Maximum of an empty sequence?

2009-03-03, Comments

So it happened: as of Python 3.0, reduce() is no longer a built-in function. In the “What’s New?” Guido van Rossum can’t resist firing a parting shot.

Removed reduce(). Use functools.reduce() if you really need it; however, 99 percent of the time an explicit for loop is more readable.

Take that!

As I’ve noted before, reduce can be side-lined in this way without causing pain because other built-ins cover the common reductions:

  • sum
  • all, any
  • max, min

and the join method concatenates built-in string and bytes types.

These standard functions are flexible enough to work on any iterable, be it an in-memory sequence like a list, or a stream generated one element at a time. Beware the boundary case! What if an iterable generates no elements? We can’t determine its length up front, and we don’t want to pull it all into memory at once just to find out if it’s empty.

Let’s fire up a Python interpreter to experiment. Happily lambda survived the version 3.0 transition, and we can use it to build a mini factory function for empty streams.

>>> zs = lambda: iter(set())
>>> zs()
<set_iterator object at 0x6f49f8>

(Incidentally, have you discovered Python 3.0’s new set literal syntax? For example, {True, False} is the set of boolean values. Sadly {} creates an empty dict, just like it always did, and not an empty set, ∅.)

Can we reduce these empty iterables? No problem!

>>> all(zs())
>>> any(zs())
>>> '!?'.join(zs())
>>> sum(zs())

Hang on though!

>>> max(zs())
Traceback (most recent call last):
  File "<stdin>", line 1, in <module>
ValueError: max() arg is an empty sequence

So what exactly did we expect the maximum value of an empty sequence to be? The only plausible answer is to bounce the question back to clients and allow them to supply a default. Since the built-in max function doesn’t allow this, we’d need to write something like:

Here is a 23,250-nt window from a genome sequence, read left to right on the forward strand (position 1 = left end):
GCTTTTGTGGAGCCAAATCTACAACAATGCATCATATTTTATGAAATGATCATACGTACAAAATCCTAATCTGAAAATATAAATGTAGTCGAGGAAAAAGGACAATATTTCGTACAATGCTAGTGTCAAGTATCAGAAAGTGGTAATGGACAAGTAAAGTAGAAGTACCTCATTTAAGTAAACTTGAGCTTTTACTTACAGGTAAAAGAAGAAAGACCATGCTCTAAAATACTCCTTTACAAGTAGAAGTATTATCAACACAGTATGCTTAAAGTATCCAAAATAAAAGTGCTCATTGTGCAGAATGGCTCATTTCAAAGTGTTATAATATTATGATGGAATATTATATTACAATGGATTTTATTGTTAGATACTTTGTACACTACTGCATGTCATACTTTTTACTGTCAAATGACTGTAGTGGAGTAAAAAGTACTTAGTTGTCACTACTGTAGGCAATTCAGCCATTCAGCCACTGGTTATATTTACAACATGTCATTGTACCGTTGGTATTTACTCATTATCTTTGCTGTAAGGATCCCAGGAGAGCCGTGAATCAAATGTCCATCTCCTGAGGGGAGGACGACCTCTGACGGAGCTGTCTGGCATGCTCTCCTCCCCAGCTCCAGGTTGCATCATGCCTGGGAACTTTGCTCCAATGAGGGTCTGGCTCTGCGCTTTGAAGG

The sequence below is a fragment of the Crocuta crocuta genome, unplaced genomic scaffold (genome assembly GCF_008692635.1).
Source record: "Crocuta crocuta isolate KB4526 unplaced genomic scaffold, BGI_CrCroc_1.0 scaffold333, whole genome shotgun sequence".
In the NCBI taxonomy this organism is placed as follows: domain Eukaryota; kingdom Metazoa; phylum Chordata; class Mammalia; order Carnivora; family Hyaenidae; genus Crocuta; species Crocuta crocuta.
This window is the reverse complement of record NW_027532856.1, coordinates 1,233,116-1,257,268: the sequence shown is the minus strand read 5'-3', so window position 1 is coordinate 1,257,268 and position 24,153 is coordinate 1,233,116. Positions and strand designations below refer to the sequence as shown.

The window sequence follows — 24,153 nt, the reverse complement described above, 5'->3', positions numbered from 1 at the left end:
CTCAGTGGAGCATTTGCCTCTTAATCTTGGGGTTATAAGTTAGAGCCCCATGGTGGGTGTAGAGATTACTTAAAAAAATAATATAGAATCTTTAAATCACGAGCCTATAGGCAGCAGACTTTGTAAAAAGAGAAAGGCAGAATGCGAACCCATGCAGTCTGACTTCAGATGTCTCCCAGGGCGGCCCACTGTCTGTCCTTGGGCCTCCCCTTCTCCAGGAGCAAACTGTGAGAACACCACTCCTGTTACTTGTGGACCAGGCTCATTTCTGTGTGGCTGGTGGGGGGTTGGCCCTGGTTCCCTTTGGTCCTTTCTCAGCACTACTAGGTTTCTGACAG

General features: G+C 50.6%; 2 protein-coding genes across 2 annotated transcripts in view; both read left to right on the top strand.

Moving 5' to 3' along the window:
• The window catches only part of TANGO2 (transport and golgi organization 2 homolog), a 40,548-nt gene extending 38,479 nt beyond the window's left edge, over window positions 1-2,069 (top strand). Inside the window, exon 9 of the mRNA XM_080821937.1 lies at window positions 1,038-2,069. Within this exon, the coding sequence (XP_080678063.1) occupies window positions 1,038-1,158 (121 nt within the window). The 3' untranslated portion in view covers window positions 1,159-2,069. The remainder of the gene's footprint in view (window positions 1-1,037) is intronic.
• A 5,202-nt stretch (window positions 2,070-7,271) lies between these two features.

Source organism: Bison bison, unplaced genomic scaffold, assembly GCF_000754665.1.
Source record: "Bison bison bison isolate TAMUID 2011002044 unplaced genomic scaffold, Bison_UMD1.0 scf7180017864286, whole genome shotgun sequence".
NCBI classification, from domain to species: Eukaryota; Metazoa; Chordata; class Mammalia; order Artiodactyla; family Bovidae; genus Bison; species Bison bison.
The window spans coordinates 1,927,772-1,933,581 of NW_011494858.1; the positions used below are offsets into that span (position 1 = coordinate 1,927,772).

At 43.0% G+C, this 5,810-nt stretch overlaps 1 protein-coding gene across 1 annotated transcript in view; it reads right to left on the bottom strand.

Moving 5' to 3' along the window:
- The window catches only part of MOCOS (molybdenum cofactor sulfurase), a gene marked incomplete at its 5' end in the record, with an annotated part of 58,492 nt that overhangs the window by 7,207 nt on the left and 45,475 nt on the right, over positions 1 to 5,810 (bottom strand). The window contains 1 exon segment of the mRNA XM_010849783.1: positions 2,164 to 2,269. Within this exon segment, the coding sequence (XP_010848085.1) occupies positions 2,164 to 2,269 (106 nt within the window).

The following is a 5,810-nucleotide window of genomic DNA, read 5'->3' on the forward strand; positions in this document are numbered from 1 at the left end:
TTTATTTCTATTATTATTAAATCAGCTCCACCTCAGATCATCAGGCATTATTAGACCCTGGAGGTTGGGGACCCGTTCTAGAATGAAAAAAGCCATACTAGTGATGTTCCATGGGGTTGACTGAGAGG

>>> def maximum(iterable, default):
...     '''Like max(), but returns a default value if xs is empty.'''
...     try:
...         return max(iterable)
...     except ValueError:
...         return default
>>> maximum(zs(), -1)

Alternatively, the recently demoted reduce does admit an initial value.

>>> from functools import reduce, partial
>>> maximum = partial(reduce, max)
>>> maximum(range(42))
>>> maximum(zs(), -1)

I guess I should point out that the final version of maximum() repeatedly calls the two argument flavour of max(), and may prove suboptimal for large sequences.

This may all seem trivial, but it’s an issue I really did encounter recently — stay tuned for details. I’m not convinced Python gets things right, so I had a quick look at the support built into other languages. Some avoid the problem, only offering a two argument version of max(). Algorithms in the standard C++ library typically deal with half-open iterator ranges, and the range end forms a natural sentinel which std::max_element() can return given an empty range. Perl also returns a sentinel value if max is called on an empty list.